SAN JUAN – The unemployment rate in Puerto Rico stands at 16.5 percent, the highest of all U.S. jurisdictions, and the government is announcing even more layoffs of public employees.
“Puerto Rico is suffering its worst economic crisis since the Great Depression, but the scenario isn’t very different from the rest of the United States,” Labor and Human Resources Secretary Miguel Romero said on Monday.
He said that the number of unemployed in the U.S. commonwealth last month stood at 219,000, which is 51,000 more people than were without work in July 2008.
Romero acknowledged that the symptoms of economic weakness are more acute here than in the United States as a whole, with the island having been mired in a recession since May 2006, more than a year earlier than on the U.S. mainland.
The secretary also compared the island’s situation with several U.S. states, including Michigan, which has an unemployment rate of 15.6 percent, and Nevada, with 12.7 percent, to clarify that Puerto Rico’s circumstances are not as desperate as might be supposed in relation to certain other parts of the country.
He also focused on sending a message of hope by emphasizing that here the situation will improve between now and December thanks to the arrival of $1.9 billion in federal stimulus money.
Romero said that 21,000 jobs will be created thanks to those funds, which will serve, in part, to get certain infrastructure projects started.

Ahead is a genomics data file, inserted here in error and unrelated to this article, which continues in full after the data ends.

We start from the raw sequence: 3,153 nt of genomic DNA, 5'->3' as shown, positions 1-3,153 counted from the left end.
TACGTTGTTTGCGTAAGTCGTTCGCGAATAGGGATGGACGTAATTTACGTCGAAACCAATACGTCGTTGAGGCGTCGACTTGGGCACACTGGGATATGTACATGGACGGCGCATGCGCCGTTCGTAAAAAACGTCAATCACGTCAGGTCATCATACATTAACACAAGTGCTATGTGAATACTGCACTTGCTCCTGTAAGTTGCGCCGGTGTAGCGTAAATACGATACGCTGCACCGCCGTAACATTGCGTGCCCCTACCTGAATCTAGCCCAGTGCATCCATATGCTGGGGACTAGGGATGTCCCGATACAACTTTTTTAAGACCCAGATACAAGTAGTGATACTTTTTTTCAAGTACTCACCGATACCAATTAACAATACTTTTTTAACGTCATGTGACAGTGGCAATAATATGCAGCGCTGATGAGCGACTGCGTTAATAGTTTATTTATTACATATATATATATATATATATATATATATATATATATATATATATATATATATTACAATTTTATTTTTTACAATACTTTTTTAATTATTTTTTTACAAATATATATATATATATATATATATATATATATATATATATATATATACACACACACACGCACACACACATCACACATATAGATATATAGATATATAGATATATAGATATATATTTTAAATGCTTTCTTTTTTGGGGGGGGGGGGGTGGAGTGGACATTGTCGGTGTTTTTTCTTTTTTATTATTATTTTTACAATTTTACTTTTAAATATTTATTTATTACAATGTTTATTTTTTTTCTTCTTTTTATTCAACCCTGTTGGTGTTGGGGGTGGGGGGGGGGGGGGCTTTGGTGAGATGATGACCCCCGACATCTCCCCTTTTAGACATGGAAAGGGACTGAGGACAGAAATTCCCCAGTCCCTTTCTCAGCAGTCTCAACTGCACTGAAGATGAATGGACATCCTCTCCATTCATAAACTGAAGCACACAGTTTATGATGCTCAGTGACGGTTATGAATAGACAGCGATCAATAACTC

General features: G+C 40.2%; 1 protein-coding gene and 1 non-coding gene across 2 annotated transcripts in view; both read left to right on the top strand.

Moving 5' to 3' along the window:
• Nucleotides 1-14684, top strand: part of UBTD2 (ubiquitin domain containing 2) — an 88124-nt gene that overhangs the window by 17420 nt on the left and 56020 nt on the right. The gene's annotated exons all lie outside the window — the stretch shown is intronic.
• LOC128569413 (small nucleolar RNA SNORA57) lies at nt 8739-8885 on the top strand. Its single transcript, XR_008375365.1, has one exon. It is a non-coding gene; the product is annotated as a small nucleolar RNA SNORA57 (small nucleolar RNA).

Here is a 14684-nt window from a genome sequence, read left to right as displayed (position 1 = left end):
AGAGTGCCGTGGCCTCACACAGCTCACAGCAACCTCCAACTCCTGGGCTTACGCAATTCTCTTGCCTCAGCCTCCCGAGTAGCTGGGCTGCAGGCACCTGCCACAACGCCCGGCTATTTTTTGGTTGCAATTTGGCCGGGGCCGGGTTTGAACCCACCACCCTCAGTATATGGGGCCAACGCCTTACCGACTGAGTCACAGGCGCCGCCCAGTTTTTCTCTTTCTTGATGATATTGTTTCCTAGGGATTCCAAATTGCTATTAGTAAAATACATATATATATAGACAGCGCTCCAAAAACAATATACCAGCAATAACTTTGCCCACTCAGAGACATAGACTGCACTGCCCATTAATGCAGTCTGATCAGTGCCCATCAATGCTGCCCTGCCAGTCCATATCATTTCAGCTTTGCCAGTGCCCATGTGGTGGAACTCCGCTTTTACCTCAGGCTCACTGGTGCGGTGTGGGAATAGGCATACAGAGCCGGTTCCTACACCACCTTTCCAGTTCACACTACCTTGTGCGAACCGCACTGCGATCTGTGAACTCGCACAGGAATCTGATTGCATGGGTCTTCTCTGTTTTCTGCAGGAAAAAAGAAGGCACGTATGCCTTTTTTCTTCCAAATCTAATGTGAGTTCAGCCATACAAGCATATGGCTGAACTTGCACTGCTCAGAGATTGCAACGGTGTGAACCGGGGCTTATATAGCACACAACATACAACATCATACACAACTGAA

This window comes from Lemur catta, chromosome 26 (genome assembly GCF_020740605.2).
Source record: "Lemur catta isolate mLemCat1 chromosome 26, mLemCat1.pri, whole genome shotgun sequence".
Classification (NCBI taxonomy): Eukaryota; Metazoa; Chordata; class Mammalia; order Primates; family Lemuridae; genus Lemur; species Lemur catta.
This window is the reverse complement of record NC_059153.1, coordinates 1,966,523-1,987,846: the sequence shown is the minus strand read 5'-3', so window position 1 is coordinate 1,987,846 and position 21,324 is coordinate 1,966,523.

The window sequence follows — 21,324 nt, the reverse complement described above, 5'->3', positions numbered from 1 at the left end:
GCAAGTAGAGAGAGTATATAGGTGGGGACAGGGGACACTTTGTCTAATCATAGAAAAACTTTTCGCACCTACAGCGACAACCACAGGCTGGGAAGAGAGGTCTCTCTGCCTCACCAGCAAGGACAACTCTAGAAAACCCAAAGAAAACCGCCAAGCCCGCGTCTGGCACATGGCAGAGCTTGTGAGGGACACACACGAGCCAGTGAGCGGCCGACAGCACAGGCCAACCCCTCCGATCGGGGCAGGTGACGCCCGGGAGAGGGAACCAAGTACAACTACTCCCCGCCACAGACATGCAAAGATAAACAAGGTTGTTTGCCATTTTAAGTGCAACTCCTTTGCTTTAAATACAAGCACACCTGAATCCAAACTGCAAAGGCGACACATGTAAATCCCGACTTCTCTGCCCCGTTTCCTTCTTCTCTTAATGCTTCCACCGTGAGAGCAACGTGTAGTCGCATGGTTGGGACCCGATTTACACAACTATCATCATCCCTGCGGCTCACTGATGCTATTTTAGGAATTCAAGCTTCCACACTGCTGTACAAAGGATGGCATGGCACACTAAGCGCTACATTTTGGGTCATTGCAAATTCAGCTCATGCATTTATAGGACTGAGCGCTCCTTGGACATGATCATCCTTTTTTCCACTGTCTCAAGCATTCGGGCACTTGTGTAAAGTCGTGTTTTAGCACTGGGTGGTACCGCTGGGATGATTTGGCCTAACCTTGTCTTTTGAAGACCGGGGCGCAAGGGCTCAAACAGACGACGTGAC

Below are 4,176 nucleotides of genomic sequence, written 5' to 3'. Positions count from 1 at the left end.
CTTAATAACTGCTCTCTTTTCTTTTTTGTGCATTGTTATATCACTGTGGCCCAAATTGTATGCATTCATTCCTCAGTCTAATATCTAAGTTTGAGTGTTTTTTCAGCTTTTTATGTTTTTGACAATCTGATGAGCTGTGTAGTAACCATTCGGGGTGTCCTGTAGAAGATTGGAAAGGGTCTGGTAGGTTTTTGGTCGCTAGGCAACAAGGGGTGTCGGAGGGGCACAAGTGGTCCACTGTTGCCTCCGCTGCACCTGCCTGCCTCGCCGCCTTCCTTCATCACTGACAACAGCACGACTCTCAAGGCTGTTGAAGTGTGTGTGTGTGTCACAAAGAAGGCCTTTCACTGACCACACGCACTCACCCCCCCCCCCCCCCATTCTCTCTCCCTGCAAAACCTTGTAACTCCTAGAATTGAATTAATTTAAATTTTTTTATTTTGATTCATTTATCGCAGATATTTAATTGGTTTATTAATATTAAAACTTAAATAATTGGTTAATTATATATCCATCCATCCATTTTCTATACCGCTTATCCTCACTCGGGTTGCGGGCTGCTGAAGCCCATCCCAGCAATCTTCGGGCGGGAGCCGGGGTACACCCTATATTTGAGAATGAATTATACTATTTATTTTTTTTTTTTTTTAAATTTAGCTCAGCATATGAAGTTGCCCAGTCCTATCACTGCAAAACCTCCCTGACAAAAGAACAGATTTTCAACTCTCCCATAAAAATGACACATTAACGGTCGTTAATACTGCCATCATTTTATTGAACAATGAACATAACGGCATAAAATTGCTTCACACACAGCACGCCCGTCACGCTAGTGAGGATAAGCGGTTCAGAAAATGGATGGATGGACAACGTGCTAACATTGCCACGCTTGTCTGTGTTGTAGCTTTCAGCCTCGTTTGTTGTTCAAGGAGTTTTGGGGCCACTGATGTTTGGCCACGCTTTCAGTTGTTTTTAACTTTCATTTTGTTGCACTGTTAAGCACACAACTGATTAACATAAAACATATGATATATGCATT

The increase in unemployment, however, has not caused the island’s government to scale back its plans to lay off public workers, which according to initial figures could number up to 30,000.
Puerto Rico Gov. Luis Fortuño said with regard to the unemployment figures that “the economic situation is pretty difficult for the entire nation (the United States) and insofar as it includes the island, and that has repercussions for everyone.”
“This unemployment rate is a reflection of the economic situation that is being experienced on the world level and, as an example, we can mention about 15 U.S. states that have a (jobless) index that has gone into double digits,” he said to help justify the situation Puerto Rico is going through.
The Fortuño administration is maintaining its target for reductions in public spending of $2 billion and to do that it has laid off 7,000 public employees so far.
The head of the Banco Gubermental de Fomento, Carlos Garcia, said last week that the administration is only 15 percent of the way toward that goal, and so the government is analyzing a new bout of firings.
By sectors, over the past year, 9,400 jobs have been lost in manufacturing, 11,000 in construction, 10,500 in retailing, 5,200 in services and 4,400 in finance. EFE